8. playthrough

    playthrough Moderator Staff Member

    I would imagine Schreiber on the air as an NPR type, boring as all get-out but completely sensible, accurate and well-spoken.

    In other words, unhireable for any sports radio or TV show in this country.
  9. JayFarrar

    JayFarrar Well-Known Member

    It was weird.
    This past weekend I moved and my internet wasn't connected just like the cable. The paper was delivered to the old address, I guess, so I fired up the radio Sunday morning to get the scores.
    I never heard them. I heard that USC and UCLA lost. I heard about coaching decisions and moods in the stadium, but no results.
    Not one.
    After 30 minutes I gave up and started unpacking.
    So to me, the whole notion that everyone knows what happened was rendered completely false. At some point people should report the news, and not what they think about the news.
    And my ESPN blackout continues unabated.
  10. jfs1000

    jfs1000 Member

    Opinions don't have to be well reasoned and fact based anymore. They have to be loud and provacative.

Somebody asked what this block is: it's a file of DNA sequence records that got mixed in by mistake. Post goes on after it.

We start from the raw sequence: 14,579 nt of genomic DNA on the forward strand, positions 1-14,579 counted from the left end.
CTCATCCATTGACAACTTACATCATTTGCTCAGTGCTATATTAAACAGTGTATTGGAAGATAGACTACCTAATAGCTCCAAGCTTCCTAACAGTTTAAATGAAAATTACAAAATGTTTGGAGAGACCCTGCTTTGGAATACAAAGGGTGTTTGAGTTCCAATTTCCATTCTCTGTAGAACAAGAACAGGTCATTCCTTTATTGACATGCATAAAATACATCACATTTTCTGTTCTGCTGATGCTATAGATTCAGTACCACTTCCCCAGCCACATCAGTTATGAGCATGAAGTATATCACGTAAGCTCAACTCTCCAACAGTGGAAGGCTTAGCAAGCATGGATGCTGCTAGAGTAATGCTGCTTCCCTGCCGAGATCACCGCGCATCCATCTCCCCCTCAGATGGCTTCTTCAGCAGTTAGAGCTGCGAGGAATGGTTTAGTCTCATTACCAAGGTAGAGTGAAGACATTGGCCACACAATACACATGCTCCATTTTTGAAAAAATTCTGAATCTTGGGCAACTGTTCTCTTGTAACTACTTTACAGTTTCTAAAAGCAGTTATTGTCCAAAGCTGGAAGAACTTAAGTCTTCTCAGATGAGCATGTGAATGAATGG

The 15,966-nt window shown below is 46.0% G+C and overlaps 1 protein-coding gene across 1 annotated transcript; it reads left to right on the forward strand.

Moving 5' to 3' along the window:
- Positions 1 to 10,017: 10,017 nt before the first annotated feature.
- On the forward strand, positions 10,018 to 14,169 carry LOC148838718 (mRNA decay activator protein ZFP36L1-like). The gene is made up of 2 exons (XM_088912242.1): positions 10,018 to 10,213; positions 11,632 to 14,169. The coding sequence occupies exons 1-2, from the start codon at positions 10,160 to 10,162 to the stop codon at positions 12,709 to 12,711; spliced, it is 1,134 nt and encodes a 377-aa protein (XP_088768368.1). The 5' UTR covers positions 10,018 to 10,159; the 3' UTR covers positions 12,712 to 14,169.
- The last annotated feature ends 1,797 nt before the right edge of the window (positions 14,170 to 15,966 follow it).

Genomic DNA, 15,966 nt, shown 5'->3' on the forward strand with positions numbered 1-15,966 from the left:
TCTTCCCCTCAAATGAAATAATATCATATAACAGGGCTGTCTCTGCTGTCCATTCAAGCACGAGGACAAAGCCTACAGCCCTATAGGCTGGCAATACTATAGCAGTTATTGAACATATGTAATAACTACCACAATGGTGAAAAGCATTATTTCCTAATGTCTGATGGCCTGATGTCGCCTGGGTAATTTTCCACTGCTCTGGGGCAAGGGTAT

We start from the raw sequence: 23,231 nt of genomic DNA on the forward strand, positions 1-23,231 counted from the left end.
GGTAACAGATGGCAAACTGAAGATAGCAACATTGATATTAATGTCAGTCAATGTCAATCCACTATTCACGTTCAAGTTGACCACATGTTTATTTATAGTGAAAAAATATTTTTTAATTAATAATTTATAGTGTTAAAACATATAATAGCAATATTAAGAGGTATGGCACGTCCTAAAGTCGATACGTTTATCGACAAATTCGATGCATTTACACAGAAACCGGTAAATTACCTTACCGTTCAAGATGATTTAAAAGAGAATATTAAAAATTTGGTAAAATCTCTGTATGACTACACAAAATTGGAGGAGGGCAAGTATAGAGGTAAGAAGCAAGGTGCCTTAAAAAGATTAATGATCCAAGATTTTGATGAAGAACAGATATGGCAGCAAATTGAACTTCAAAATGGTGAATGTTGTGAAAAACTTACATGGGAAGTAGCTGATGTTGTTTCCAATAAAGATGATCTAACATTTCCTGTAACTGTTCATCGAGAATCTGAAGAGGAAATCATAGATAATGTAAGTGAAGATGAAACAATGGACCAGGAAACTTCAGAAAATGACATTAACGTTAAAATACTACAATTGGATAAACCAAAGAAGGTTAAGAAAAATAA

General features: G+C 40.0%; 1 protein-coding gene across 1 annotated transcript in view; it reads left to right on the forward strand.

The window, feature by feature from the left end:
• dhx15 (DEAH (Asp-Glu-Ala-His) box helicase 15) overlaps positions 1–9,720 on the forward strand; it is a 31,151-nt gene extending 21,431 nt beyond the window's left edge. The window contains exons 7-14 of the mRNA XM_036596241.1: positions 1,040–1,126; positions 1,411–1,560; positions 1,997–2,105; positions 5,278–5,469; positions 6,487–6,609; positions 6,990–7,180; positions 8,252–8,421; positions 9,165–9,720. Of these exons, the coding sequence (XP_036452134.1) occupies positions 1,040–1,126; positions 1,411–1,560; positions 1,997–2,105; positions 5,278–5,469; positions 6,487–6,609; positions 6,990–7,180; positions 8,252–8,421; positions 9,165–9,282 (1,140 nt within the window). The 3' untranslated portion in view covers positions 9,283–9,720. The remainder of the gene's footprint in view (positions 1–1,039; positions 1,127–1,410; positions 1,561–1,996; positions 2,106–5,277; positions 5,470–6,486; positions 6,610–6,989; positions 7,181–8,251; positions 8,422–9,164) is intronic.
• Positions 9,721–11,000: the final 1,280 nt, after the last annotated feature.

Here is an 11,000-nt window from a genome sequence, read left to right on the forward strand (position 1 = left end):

I think the worst offenders are the professional journalists who became on air personalities. That stupid game show Around the Horn is an abomination. The hot seat, Around the Horn, first and 10 etc. is sports journalism porongraphy. It is obscene.

    I am waiting for them to shoot a show with people on a bar stool. It has the same news value.
  11. Ira_Schoffel

    Ira_Schoffel Member

    Yup. It's becoming just one loud roar of crap, with each talking head trying to one-up the next guy in a battle of outrageous statements. ESPN has fostered this culture with its fabricated debates, where Skip and Woody or Clayton and Salisbury square off on pre-determined sides ... yelling, yelling and more yelling.

    And the great tragedy of all this is that young sportswriters see this nonsense and think this is what sportswriters are supposed to be. All opinions, all the time. Some of us thought Albom was a poor role model for young sportswriters ... if only we knew then what we know now.
  12. Great piece. What's the message here? That being hired to write opinions doesn't mean you're absolved of the duty to report. The best columnists are also very good reporters, people who research their opinion pieces just as beat writers would research a daily news story. With this expanding media, we have a lot of people who are sort of thrust into opinion-writing roles -- some perhaps who don't belong there -- and need to learn that writing opinion isn't just ranting for 900 words. Yes, being a columnist allows you to take more liberties with language and style. But not facts. Given that columnists are almost always featured writers in a paper or on a Web site, it's integral that they be solid reporters. I wonder if everyone hired to write opinion these days really understands that.